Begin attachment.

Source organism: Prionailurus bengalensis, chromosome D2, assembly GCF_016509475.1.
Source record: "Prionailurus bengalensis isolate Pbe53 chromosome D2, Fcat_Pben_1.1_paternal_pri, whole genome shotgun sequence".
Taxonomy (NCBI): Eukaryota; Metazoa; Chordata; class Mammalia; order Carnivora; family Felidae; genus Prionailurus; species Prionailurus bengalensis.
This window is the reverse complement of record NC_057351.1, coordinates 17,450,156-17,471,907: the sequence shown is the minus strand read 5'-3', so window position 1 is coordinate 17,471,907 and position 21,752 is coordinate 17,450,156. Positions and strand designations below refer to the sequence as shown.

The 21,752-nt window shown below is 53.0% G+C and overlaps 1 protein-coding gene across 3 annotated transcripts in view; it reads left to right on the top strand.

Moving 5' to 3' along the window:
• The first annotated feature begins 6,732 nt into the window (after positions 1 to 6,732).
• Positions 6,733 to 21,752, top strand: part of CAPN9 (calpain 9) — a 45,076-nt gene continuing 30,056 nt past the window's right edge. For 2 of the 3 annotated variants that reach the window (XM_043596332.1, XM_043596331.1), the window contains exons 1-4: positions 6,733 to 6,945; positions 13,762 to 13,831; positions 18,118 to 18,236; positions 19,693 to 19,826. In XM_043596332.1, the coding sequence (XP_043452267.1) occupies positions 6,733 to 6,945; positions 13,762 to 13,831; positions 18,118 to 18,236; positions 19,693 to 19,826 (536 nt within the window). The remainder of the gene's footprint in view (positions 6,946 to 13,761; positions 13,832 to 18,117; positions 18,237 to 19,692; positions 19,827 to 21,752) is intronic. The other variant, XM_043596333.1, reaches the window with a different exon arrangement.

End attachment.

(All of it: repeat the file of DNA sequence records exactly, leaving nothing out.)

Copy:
Source organism: Prionailurus bengalensis, chromosome D2, assembly GCF_016509475.1.
Source record: "Prionailurus bengalensis isolate Pbe53 chromosome D2, Fcat_Pben_1.1_paternal_pri, whole genome shotgun sequence".
Taxonomy (NCBI): Eukaryota; Metazoa; Chordata; class Mammalia; order Carnivora; family Felidae; genus Prionailurus; species Prionailurus bengalensis.
This window is the reverse complement of record NC_057351.1, coordinates 17,450,156-17,471,907: the sequence shown is the minus strand read 5'-3', so window position 1 is coordinate 17,471,907 and position 21,752 is coordinate 17,450,156. Positions and strand designations below refer to the sequence as shown.

The 21,752-nt window shown below is 53.0% G+C and overlaps 1 protein-coding gene across 3 annotated transcripts in view; it reads left to right on the top strand.

Moving 5' to 3' along the window:
• The first annotated feature begins 6,732 nt into the window (after positions 1 to 6,732).
• Positions 6,733 to 21,752, top strand: part of CAPN9 (calpain 9) — a 45,076-nt gene continuing 30,056 nt past the window's right edge. For 2 of the 3 annotated variants that reach the window (XM_043596332.1, XM_043596331.1), the window contains exons 1-4: positions 6,733 to 6,945; positions 13,762 to 13,831; positions 18,118 to 18,236; positions 19,693 to 19,826. In XM_043596332.1, the coding sequence (XP_043452267.1) occupies positions 6,733 to 6,945; positions 13,762 to 13,831; positions 18,118 to 18,236; positions 19,693 to 19,826 (536 nt within the window). The remainder of the gene's footprint in view (positions 6,946 to 13,761; positions 13,832 to 18,117; positions 18,237 to 19,692; positions 19,827 to 21,752) is intronic. The other variant, XM_043596333.1, reaches the window with a different exon arrangement.